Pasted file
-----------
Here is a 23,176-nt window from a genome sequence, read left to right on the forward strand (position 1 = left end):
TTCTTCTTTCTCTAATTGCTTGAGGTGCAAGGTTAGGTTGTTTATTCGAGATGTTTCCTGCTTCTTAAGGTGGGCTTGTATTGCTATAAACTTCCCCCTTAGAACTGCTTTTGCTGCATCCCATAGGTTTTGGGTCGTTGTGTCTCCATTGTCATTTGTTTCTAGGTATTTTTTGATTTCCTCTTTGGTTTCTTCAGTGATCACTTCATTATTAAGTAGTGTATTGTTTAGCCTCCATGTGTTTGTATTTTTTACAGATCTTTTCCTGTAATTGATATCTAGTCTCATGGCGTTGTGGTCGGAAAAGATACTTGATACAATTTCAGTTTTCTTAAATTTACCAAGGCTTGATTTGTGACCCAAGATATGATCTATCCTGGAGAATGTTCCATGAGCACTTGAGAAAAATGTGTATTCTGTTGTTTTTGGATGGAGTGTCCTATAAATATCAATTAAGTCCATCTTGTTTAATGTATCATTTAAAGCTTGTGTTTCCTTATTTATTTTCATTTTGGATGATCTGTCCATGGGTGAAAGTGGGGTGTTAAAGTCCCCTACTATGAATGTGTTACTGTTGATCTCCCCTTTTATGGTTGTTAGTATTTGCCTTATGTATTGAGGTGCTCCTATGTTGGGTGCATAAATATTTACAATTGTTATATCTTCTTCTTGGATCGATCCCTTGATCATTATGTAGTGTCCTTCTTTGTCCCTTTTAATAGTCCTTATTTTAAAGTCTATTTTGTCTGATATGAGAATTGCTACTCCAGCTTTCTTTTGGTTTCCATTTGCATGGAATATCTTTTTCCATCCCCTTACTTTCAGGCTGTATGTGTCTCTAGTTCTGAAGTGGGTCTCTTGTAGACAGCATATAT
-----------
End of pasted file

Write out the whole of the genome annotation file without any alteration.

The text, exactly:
Here is a 23,176-nt window from a genome sequence, read left to right on the forward strand (position 1 = left end):
TTCTTCTTTCTCTAATTGCTTGAGGTGCAAGGTTAGGTTGTTTATTCGAGATGTTTCCTGCTTCTTAAGGTGGGCTTGTATTGCTATAAACTTCCCCCTTAGAACTGCTTTTGCTGCATCCCATAGGTTTTGGGTCGTTGTGTCTCCATTGTCATTTGTTTCTAGGTATTTTTTGATTTCCTCTTTGGTTTCTTCAGTGATCACTTCATTATTAAGTAGTGTATTGTTTAGCCTCCATGTGTTTGTATTTTTTACAGATCTTTTCCTGTAATTGATATCTAGTCTCATGGCGTTGTGGTCGGAAAAGATACTTGATACAATTTCAGTTTTCTTAAATTTACCAAGGCTTGATTTGTGACCCAAGATATGATCTATCCTGGAGAATGTTCCATGAGCACTTGAGAAAAATGTGTATTCTGTTGTTTTTGGATGGAGTGTCCTATAAATATCAATTAAGTCCATCTTGTTTAATGTATCATTTAAAGCTTGTGTTTCCTTATTTATTTTCATTTTGGATGATCTGTCCATGGGTGAAAGTGGGGTGTTAAAGTCCCCTACTATGAATGTGTTACTGTTGATCTCCCCTTTTATGGTTGTTAGTATTTGCCTTATGTATTGAGGTGCTCCTATGTTGGGTGCATAAATATTTACAATTGTTATATCTTCTTCTTGGATCGATCCCTTGATCATTATGTAGTGTCCTTCTTTGTCCCTTTTAATAGTCCTTATTTTAAAGTCTATTTTGTCTGATATGAGAATTGCTACTCCAGCTTTCTTTTGGTTTCCATTTGCATGGAATATCTTTTTCCATCCCCTTACTTTCAGGCTGTATGTGTCTCTAGTTCTGAAGTGGGTCTCTTGTAGACAGCATATAT